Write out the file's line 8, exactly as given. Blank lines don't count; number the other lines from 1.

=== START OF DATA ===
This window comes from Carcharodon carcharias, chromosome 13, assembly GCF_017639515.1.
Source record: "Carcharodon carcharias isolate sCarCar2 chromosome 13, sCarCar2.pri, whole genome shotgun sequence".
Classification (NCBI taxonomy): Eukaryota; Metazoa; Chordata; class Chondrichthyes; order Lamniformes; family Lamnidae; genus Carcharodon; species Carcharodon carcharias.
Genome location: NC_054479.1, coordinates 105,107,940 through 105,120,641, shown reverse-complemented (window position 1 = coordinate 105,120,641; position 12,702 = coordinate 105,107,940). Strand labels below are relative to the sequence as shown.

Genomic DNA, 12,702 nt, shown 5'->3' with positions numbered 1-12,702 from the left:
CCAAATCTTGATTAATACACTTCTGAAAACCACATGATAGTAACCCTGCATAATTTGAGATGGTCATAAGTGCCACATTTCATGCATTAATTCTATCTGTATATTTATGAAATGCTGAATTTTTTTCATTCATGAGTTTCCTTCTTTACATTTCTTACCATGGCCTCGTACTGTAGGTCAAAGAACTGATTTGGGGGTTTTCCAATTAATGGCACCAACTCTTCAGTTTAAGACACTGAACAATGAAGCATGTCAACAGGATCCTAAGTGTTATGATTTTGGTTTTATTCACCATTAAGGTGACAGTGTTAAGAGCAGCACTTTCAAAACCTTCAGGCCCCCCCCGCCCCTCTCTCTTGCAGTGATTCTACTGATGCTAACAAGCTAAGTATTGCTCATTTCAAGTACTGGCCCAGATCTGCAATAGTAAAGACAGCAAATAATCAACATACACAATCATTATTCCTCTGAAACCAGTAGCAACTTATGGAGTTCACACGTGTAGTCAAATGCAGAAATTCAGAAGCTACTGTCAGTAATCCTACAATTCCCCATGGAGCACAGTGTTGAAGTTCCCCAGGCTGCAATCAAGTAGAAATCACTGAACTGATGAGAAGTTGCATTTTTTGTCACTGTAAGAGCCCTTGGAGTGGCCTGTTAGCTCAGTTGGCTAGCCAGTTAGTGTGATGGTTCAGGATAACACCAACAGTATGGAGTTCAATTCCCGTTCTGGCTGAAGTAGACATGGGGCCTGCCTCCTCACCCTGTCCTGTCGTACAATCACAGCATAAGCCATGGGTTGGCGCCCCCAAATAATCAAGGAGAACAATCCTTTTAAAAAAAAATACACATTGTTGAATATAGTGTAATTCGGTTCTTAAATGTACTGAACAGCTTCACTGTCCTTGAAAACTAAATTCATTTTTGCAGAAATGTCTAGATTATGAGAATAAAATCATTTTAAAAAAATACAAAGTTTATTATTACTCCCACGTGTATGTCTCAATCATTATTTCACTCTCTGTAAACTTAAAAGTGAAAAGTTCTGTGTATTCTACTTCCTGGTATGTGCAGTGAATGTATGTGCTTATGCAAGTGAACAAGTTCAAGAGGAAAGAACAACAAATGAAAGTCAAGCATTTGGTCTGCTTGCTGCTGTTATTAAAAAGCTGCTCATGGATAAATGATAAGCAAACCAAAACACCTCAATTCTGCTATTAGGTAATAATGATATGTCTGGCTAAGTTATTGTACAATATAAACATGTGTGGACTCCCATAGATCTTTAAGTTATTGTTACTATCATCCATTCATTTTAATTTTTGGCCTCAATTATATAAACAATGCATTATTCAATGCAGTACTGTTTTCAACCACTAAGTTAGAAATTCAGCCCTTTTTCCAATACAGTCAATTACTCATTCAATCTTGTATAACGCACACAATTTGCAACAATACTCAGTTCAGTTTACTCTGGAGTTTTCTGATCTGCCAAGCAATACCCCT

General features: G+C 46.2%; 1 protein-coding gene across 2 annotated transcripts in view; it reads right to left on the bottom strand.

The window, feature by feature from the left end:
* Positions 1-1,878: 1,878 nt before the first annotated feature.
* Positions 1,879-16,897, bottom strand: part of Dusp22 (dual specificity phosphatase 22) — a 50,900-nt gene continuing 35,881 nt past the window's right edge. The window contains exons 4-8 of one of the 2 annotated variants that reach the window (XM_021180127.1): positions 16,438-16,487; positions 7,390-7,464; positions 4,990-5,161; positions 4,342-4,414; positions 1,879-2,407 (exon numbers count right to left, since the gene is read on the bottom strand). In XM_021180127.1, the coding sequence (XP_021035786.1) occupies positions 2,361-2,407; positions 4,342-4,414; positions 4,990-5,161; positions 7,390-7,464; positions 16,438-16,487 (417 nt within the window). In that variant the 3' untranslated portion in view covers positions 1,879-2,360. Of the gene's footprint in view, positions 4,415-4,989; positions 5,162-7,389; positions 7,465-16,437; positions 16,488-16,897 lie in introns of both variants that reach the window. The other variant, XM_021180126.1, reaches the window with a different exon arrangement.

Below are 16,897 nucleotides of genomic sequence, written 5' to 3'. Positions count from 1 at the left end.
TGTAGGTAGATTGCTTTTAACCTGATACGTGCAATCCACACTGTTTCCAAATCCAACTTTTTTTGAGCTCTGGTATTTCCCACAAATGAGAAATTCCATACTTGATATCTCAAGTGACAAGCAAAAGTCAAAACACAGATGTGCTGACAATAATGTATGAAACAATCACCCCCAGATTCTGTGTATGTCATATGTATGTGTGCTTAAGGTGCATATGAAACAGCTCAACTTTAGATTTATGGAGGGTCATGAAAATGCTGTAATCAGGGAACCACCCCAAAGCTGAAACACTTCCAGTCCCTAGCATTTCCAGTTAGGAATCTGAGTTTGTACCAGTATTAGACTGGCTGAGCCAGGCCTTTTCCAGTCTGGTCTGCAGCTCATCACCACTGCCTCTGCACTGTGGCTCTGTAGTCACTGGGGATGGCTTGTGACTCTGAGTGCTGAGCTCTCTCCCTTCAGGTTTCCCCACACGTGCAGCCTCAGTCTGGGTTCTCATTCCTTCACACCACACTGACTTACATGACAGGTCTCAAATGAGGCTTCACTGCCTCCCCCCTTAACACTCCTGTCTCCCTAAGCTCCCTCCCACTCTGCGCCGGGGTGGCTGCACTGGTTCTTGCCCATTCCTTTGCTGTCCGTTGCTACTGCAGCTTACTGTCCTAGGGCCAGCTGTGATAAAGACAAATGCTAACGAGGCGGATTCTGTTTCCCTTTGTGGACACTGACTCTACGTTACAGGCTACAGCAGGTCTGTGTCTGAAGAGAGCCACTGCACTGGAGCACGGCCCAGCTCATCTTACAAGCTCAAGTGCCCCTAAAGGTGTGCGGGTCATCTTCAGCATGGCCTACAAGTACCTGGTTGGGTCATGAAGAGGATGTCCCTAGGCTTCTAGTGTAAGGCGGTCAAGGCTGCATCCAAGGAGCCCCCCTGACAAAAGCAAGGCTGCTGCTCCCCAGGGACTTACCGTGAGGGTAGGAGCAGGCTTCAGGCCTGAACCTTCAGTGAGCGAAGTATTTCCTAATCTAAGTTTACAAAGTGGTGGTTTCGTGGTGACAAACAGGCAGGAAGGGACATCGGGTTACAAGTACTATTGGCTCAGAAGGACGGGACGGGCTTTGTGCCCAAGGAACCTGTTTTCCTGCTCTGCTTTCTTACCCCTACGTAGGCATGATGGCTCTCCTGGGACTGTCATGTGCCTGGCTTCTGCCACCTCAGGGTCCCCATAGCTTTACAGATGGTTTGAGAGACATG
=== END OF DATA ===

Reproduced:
The window, feature by feature from the left end: